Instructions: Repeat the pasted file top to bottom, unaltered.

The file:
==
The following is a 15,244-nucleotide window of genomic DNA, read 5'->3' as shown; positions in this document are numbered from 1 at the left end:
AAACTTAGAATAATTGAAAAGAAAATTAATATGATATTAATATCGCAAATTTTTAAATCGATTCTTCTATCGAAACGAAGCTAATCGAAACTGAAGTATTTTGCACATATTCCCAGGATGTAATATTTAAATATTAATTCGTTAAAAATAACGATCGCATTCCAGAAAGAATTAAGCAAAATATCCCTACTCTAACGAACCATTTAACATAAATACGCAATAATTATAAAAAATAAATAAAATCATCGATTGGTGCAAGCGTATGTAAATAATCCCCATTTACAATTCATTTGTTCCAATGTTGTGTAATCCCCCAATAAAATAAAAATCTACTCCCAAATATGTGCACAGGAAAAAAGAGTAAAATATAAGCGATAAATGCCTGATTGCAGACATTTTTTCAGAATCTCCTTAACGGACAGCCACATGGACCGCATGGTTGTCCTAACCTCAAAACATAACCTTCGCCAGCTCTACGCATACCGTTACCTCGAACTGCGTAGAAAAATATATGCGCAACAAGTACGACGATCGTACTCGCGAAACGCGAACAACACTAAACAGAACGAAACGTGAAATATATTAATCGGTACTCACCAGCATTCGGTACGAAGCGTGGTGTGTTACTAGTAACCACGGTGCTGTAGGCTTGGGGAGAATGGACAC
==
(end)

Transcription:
The following is a 15,244-nucleotide window of genomic DNA, read 5'->3' as shown; positions in this document are numbered from 1 at the left end:
AAACTTAGAATAATTGAAAAGAAAATTAATATGATATTAATATCGCAAATTTTTAAATCGATTCTTCTATCGAAACGAAGCTAATCGAAACTGAAGTATTTTGCACATATTCCCAGGATGTAATATTTAAATATTAATTCGTTAAAAATAACGATCGCATTCCAGAAAGAATTAAGCAAAATATCCCTACTCTAACGAACCATTTAACATAAATACGCAATAATTATAAAAAATAAATAAAATCATCGATTGGTGCAAGCGTATGTAAATAATCCCCATTTACAATTCATTTGTTCCAATGTTGTGTAATCCCCCAATAAAATAAAAATCTACTCCCAAATATGTGCACAGGAAAAAAGAGTAAAATATAAGCGATAAATGCCTGATTGCAGACATTTTTTCAGAATCTCCTTAACGGACAGCCACATGGACCGCATGGTTGTCCTAACCTCAAAACATAACCTTCGCCAGCTCTACGCATACCGTTACCTCGAACTGCGTAGAAAAATATATGCGCAACAAGTACGACGATCGTACTCGCGAAACGCGAACAACACTAAACAGAACGAAACGTGAAATATATTAATCGGTACTCACCAGCATTCGGTACGAAGCGTGGTGTGTTACTAGTAACCACGGTGCTGTAGGCTTGGGGAGAATGGACAC